Learn about BPR and how it's used to scale and improve business operations.
Business process reengineering offers the promise of efficiency, engagement, and productivity but is this a realistic expectation?
Getting ahead in the business world requires organizations not just to survive obstacles but to come up with a way to turn them into opportunities. Instead of forcing things to go the way you want, sometimes you must step back and rethink your core business functions. That can mean going back to the drawing board and breaking down how everything works.
What Is Business Process Reengineering (BPR)?
You may have recently heard the term BPR in the context of improving processes and increasing business profitability, but what exactly is it? BPR stands for Business Process Reengineering. The definition of business process reengineering (BPR) is a systematic, disciplined approach to reducing organizational costs and redundant business processes involving the analysis of existing human and automated workflows.
In large businesses — and even smaller or medium-sized ones — processes can build up over time, becoming legacy snarls that are deeply entrenched in how things are done. BPR is a proven methodology that allows organizations to cut the Gordian Knots that may be holding back genuine improvements and cost optimization.
When is Business Process Reengineering Required?
The need for business process reengineering surfaces in a variety of ways. For instance, in our article "Is it Time to Overhaul Your Processes?" we provide some indicators that it may be time for a BPR project.
Customer complaints and refund requests are rising.
Staff stress, disputes, and turnover are high.
Chaos reigns after experienced employees depart or go out on leave.
What Are the Business Process Reengineering Steps?
1. Figure out what you want
What is it that you expect to see after the execution of a specific business workflow? Once you understand how you want your business outcomes to work, you can start figuring out why it isn't happening. For example, if you're looking to get deliveries to customers within a specific timeframe, look at ways to speed up getting items out of the warehouses and into a delivery truck.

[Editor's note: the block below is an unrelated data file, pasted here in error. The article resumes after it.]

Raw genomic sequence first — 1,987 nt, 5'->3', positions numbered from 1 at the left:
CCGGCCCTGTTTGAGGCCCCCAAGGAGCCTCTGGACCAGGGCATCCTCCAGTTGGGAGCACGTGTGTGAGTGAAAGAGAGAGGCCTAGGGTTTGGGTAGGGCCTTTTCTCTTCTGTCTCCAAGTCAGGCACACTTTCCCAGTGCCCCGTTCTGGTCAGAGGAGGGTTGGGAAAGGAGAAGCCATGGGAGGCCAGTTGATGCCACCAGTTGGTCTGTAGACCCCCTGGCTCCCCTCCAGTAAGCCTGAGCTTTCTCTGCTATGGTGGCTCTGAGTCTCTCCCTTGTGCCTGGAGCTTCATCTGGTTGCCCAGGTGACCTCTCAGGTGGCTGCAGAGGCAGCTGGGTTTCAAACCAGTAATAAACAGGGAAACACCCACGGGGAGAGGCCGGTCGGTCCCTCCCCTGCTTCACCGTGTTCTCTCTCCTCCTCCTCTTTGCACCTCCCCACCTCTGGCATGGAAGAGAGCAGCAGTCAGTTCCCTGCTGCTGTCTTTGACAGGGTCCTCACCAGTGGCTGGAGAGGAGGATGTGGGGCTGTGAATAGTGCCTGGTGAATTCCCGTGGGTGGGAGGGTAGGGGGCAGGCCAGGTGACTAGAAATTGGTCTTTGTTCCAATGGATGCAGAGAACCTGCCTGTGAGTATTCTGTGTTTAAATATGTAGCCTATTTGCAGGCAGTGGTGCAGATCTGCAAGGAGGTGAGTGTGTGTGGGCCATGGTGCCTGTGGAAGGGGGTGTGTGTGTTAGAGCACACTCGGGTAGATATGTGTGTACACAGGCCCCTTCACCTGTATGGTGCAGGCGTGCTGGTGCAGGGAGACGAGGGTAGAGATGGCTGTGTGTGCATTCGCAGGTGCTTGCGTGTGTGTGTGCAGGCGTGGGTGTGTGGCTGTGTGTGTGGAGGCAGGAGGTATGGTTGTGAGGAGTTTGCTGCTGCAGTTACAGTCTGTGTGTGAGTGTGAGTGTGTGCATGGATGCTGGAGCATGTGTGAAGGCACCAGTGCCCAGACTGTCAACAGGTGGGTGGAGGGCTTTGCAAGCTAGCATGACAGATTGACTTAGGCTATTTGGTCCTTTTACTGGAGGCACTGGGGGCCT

2. Define the current state
Go through the steps involved in completing a work process. Look at places where logjams might occur that bring down efficiency and add to costs.
3. Identify gaps
Set up key performance indicators (KPIs) that give you an idea of how close or far you are from achieving your business goals. Look at cycle time, the production process, or how long it takes to get trucks loaded at the warehouse.
4. Select a test case
Look for an essential process that impacts your organization's effectiveness. Then, develop a future state that helps you achieve your company's strategic objectives.
5. Develop and test your hypothesis
Develop new workflow and procedures, then communicate to the relevant stakeholders. Create test scenarios for any new or enhanced functions within your revamped process.
6. Implement the new process
Make sure you have the dependencies and resources to roll out your changes successfully.
7. Evaluate performance
Track the performance of the new process and use your KPIs to assess the impacts compared to the original business workflow.
Your goal should be creating clear strategic improvements to your work processes versus trying to go about business as usual in a shiny new package. It's about coming up with new ideas, like changing how you engage with customers at every point in the sales process.
Business process reengineering is often part of CI efforts, as teams look for ways to improve business processes as part of the overall CI scope. BPR is also closely tied to Business Process Management (BPM), and it makes sense to have a healthy understanding of both disciplines. For a complete overview of BPM, you can read our Introduction to Business Process Management.
What are the Pros and Cons of Business Process Reengineering?
While most companies find that the benefits of BPR far outweigh the negatives, here are some pros and cons to consider.
Can improve business performance and productivity.
Can reduce costs and improve competitive advantage.
Can improve customer service.
Can introduce greater flexibility and responsiveness.
Can simplify operations and processes.
Can require a significant investment of resources.
Can create disruption and resistance within the organization.
Can be challenging to manage and implement.
Can lead to increased complexity and confusion.
Can produce unexpected negative results.
So Is BPR the Same as BPM?
No. While BPM focuses on defining and automating existing processes, BPR completely re-imagines how businesses operate, especially relating to the customer experience. BPR also has much higher stakes because today's roles and processes can be shelved entirely.
BPM Geek has an excellent explanation of the differences here.